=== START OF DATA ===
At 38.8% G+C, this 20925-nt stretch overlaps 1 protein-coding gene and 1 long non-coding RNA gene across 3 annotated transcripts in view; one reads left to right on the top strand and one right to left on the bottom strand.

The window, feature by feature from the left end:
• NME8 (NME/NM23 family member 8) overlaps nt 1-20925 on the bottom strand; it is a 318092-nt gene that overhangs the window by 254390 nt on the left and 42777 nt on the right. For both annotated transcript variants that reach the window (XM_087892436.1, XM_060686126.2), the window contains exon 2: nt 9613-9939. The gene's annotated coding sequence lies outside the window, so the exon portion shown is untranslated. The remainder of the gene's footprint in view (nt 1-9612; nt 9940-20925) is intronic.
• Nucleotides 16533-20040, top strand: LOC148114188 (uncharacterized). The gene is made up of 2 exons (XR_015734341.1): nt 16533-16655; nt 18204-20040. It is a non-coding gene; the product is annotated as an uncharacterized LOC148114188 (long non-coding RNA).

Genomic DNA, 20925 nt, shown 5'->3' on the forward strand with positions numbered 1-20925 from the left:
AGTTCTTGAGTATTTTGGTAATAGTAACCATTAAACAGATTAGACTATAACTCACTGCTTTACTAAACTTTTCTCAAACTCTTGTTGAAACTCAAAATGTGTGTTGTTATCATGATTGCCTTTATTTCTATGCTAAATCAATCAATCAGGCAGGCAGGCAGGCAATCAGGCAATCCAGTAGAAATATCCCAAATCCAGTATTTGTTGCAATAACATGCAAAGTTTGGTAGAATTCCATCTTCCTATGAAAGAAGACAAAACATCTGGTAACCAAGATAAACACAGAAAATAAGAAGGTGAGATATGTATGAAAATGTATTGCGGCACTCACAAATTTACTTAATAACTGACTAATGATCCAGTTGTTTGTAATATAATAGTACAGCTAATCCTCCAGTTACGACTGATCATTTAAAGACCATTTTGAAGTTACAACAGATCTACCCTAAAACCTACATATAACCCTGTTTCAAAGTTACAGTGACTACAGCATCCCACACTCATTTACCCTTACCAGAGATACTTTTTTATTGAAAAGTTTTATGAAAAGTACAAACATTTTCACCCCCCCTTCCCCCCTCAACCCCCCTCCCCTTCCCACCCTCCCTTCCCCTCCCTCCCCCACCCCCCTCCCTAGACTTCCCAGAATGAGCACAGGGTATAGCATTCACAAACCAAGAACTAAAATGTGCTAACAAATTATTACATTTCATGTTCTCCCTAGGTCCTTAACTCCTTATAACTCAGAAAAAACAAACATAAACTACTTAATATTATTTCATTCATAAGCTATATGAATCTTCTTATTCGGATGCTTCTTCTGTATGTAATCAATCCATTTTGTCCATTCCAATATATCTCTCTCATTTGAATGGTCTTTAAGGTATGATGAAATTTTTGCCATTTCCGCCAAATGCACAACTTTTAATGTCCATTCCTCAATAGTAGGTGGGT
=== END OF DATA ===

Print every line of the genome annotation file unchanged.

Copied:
At 38.8% G+C, this 20925-nt stretch overlaps 1 protein-coding gene and 1 long non-coding RNA gene across 3 annotated transcripts in view; one reads left to right on the top strand and one right to left on the bottom strand.

The window, feature by feature from the left end:
• NME8 (NME/NM23 family member 8) overlaps nt 1-20925 on the bottom strand; it is a 318092-nt gene that overhangs the window by 254390 nt on the left and 42777 nt on the right. For both annotated transcript variants that reach the window (XM_087892436.1, XM_060686126.2), the window contains exon 2: nt 9613-9939. The gene's annotated coding sequence lies outside the window, so the exon portion shown is untranslated. The remainder of the gene's footprint in view (nt 1-9612; nt 9940-20925) is intronic.
• Nucleotides 16533-20040, top strand: LOC148114188 (uncharacterized). The gene is made up of 2 exons (XR_015734341.1): nt 16533-16655; nt 18204-20040. It is a non-coding gene; the product is annotated as an uncharacterized LOC148114188 (long non-coding RNA).

Genomic DNA, 20925 nt, shown 5'->3' on the forward strand with positions numbered 1-20925 from the left:
AGTTCTTGAGTATTTTGGTAATAGTAACCATTAAACAGATTAGACTATAACTCACTGCTTTACTAAACTTTTCTCAAACTCTTGTTGAAACTCAAAATGTGTGTTGTTATCATGATTGCCTTTATTTCTATGCTAAATCAATCAATCAGGCAGGCAGGCAGGCAATCAGGCAATCCAGTAGAAATATCCCAAATCCAGTATTTGTTGCAATAACATGCAAAGTTTGGTAGAATTCCATCTTCCTATGAAAGAAGACAAAACATCTGGTAACCAAGATAAACACAGAAAATAAGAAGGTGAGATATGTATGAAAATGTATTGCGGCACTCACAAATTTACTTAATAACTGACTAATGATCCAGTTGTTTGTAATATAATAGTACAGCTAATCCTCCAGTTACGACTGATCATTTAAAGACCATTTTGAAGTTACAACAGATCTACCCTAAAACCTACATATAACCCTGTTTCAAAGTTACAGTGACTACAGCATCCCACACTCATTTACCCTTACCAGAGATACTTTTTTATTGAAAAGTTTTATGAAAAGTACAAACATTTTCACCCCCCCTTCCCCCCTCAACCCCCCTCCCCTTCCCACCCTCCCTTCCCCTCCCTCCCCCACCCCCCTCCCTAGACTTCCCAGAATGAGCACAGGGTATAGCATTCACAAACCAAGAACTAAAATGTGCTAACAAATTATTACATTTCATGTTCTCCCTAGGTCCTTAACTCCTTATAACTCAGAAAAAACAAACATAAACTACTTAATATTATTTCATTCATAAGCTATATGAATCTTCTTATTCGGATGCTTCTTCTGTATGTAATCAATCCATTTTGTCCATTCCAATATATCTCTCTCATTTGAATGGTCTTTAAGGTATGATGAAATTTTTGCCATTTCCGCCAAATGCACAACTTTTAATGTCCATTCCTCAATAGTAGGTGGGT